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Digging up plants


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I have the plumbers working at the moment and they will need to dig a trench next to the house to lay a soil pipe. The proposed site for this pipe is currently a flower bed with several hydrangas, autumn crocus', some climbing roses and a large bush, which I don't know the name of but it currently has a lovely display of pink/red flowers and small dark green leaves will follow. I haven't been able to identify this bush as all my gardening books are still in a box somewhere but I know it's a quite common. I would like to dig up the hydrangeas and as many of the crocus' as possible and replace them once the pipe has been laid. The bush is really too big to move and the roses are close to the wall so I hope that they will be ok. As a very amateur gardener I would love someone to advise me how I should do this.
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If you are forced to dig a plant up, the worst that can happen is that it dies. Inevitably the roots will be damaged, so it is important to prune very hard before replanting, so that the damaged roots do not have to support too much folliage. Use the prunings to take as many cuttings as possible. After all, you only need one to take to replace the plant you've lost. As far as the digging up is concerned, try to dig it up with as large a root ball as possible. Try to have it out of the ground for the shortest time possible and don't let it dry out until the roots have had a chance to reestablish themselves. Then keep your fingers crossed.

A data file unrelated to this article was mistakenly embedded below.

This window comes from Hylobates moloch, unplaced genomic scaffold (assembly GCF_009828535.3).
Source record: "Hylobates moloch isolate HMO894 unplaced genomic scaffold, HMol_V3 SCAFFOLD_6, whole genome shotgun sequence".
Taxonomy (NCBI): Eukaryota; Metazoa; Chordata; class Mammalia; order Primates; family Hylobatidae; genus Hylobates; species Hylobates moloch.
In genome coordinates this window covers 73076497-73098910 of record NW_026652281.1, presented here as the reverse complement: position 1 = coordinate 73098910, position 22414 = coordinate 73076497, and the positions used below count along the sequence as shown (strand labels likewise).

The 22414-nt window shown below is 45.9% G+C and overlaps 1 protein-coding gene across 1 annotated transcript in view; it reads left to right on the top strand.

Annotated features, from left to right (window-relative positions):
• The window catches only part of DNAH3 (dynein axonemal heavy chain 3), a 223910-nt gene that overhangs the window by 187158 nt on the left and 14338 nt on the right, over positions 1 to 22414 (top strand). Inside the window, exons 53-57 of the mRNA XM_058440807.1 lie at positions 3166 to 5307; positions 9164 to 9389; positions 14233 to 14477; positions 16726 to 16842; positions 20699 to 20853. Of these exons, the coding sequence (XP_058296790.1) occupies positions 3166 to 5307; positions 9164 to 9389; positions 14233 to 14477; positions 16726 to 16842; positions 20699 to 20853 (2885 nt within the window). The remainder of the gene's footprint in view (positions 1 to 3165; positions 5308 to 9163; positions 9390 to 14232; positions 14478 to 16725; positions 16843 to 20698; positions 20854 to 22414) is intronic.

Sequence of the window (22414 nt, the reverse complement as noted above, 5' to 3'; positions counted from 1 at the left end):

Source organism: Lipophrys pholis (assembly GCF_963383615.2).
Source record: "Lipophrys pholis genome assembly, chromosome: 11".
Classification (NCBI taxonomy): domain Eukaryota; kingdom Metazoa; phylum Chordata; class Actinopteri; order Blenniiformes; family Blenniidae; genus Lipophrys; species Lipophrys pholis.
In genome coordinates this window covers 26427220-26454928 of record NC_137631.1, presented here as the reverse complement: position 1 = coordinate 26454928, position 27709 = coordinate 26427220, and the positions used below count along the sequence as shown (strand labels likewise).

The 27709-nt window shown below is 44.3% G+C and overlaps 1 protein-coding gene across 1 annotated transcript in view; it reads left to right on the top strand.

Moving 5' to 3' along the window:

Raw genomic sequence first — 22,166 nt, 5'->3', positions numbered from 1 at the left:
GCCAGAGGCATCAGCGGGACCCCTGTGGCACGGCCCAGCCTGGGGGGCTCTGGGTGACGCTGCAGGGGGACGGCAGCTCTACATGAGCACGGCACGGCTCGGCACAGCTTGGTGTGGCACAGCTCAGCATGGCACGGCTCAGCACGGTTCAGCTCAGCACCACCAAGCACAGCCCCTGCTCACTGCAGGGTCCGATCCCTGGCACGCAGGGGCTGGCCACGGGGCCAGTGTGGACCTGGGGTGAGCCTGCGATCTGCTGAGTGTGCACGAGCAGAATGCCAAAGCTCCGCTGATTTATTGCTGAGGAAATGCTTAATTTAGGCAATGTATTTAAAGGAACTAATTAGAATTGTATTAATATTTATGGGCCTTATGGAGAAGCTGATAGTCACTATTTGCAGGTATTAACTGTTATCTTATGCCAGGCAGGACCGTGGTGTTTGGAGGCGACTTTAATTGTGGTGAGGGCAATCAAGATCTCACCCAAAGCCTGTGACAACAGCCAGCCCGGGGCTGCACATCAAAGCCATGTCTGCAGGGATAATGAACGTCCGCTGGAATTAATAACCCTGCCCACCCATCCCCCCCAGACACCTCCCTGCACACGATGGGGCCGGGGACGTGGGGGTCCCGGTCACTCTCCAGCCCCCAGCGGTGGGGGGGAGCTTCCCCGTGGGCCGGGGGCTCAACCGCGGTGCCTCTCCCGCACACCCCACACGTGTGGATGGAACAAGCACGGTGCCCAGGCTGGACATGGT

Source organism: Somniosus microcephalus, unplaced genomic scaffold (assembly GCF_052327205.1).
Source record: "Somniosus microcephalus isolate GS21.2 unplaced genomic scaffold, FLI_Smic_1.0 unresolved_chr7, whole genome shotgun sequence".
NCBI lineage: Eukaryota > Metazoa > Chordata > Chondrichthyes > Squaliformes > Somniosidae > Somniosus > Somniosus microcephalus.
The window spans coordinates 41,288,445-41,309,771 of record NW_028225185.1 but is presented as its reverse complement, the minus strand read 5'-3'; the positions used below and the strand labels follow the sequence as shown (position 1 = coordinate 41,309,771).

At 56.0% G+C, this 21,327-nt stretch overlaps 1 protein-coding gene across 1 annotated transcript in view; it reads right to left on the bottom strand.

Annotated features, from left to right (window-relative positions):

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... and a
>large bush, which I don't
>know the name of but
>it currently has a lovely
>display of pink/red flowers and
>small dark green leaves will
>follow. I haven't been able
>to identify this bush as
>all my gardening books are
>still in a box somewhere
>but I know it's a
>quite common.

Sounds like Chaenomeles (Japonica/Japanese Quince/Cydonia) to me!

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The plumber is going to use a machine and I don't know if it will be able to lift the plants out but it's certainly worth looking at. I will definately take cuttings so hopefully I will have some new plants to replace any that don't make it.

Thank you both very much for your help.
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  • 1 month later...
Just wanted to say thanks to all of your for your help. The hydrageas and japonica are back in the ground and looking healtly (touch wood). I have taken loads of cuttings so hopefully I will have some more plants in the future.

When we finally managed to dig the old climbing rose out we discovered that the root was too large to put back once the pipe was in place and as the digger had damaged it quite badly so we decided not to replant it. Will probably buy a new climbing rose to replace it. Any suggestions for one with a nice smell?
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